Happy New Year! Or should I say "Happy New Diet?" Every year
around this time, people adopt new diets as a part of their New
Year's resolutions. However, by February, many of these people will
But when we talk about a failed diet,
we should consider more than just "why did I gain back the
weight?" Some aspects of
fad diets can be
dangerous, and the health care industry (including providers
and communicators) must remain diligent in ensuring that their
patients have all the
information they need to make informed decisions about their
diet. With that in mind, here's a brief overview of three diets
that seem to be sticking out this year.
What it is:Also known as the "lemonade diet," the Master Cleanse
diet is a 10-day juice fast wherein the dieter consumes up to 12
glasses of lemonade (with cayenne pepper and maple syrup) per day.
It is accompanied by herbal laxatives at night and a "Salt Water
Flush" in the morning.
Why it's good: Juice fasting is said to
detoxify your system and improve your digestive function.
Why it fails: Master Cleansers forego most
vitamins, minerals, and essential nutrients. They are also
consuming a dangerously low amount of calories. Particularly for
kidney disease and blood sugar irregularities, attempting this
diet can be very dangerous.
Consuming almost no calories for several days practically
guarantees that you will lose weight. However, after depriving your
body of nutrients, you are likely to
consume more calories than you did before the fast after the 10
days are over.
But can it work?: Juice fasting can be good for
done correctly. It has been proven to cause short-term weight
loss, but fasting is not beneficial for long-term weight loss.
What it is: Paleo is a shortened form of the
word "Paleolithic," which refers to the prehistoric hunter-gatherer
era of the Stone Age. The premise of the diet is easy: you eat what
the cavemen ate and if they didn't eat it, you don't either.
Why it's good: The main transition into the
Paleo diet is cutting out ALL processed foods, which is great
because they're terrible for you.
Why it fails: Most critics of the Paleo diet
note that the fruits and vegetables we have today are pretty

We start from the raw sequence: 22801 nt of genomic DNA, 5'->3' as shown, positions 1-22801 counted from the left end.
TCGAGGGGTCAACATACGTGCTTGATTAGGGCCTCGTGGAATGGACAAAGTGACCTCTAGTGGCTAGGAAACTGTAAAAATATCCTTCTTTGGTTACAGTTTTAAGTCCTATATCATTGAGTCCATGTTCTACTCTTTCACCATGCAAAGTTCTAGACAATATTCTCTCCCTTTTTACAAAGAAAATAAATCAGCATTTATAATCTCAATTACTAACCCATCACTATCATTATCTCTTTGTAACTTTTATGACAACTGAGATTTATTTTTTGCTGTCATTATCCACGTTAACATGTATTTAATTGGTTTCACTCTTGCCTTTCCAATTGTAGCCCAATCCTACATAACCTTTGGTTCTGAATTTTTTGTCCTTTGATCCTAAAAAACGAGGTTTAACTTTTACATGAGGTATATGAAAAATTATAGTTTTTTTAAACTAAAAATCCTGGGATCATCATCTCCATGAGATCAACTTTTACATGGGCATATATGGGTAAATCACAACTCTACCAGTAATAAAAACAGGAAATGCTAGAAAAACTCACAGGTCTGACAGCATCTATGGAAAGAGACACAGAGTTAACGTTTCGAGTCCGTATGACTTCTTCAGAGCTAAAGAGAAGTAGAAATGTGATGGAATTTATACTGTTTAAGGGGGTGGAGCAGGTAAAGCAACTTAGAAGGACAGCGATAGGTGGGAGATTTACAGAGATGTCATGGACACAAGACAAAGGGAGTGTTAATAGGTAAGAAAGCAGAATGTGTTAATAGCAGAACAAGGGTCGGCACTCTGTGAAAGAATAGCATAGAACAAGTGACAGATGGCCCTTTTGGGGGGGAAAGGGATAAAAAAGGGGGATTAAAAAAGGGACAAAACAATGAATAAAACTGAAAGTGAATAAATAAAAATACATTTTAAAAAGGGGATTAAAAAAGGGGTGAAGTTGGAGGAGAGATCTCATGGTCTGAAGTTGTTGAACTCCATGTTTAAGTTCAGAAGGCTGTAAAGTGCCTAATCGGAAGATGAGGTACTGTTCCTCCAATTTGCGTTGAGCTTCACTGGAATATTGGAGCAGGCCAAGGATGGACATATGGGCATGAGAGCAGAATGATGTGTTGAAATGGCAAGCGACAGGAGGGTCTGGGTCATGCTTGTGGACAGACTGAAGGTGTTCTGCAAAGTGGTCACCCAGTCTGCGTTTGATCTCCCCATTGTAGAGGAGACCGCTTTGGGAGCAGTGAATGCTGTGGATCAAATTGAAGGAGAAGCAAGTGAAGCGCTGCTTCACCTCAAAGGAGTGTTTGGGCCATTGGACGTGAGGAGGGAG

different than the ones around 2.6 million years ago and that
adherence to the actual Paleolithic diet is virtually impossible.
miss out on key nutrients like carbohydrates, fiber, and other
vitamins and minerals. Because the Paleo diet is calls for so much
percent of your daily calories), it is very easy to consume
more calories than anticipated. Anything your body cannot use is
kept and turned into fat. So, unless you up your exercise routine,
it's likely that that rump roast is going to stick around on your
rump for quite some time.
But can it work?: The only way to achieve
success through the Paleo diet is to integrate a strict workout
plan and make sure that you are operating on a calorie deficit.
Even then, the effects are
do not promote a lifetime of healthy body weight.
What it is: People with Celiac
disease or gluten intolerance or sensitivity often adopt
gluten-free diets. But recently, it has become a trend for weight
Why it's good: If you have Celiac disease,
cutting out gluten can have an
array of health benefits, and yes, weight loss can be one of
them. But certainly not everyone loses weight when adopting this
type of diet, and in fact,
some may actually gain weight.
Why it fails: Because those who must follow a
gluten-free diet often still want pizza, pasta, bagels, and
cookies, companies are churning out gluten-free versions to reach
this market. A lot of these versions have additives and can be
very high in sodium and cholesterol, and don't have many of the
nutritional benefits that other carbs (including those with gluten)
But can it work?: A gluten-free diet
can prompt weight loss. And if you are gluten-intolerant,
it will be a wise choice for your health, although not necessarily
your waistline. If you are not, it is most likely a waste of time
(and money; gluten-free foods are expensive!).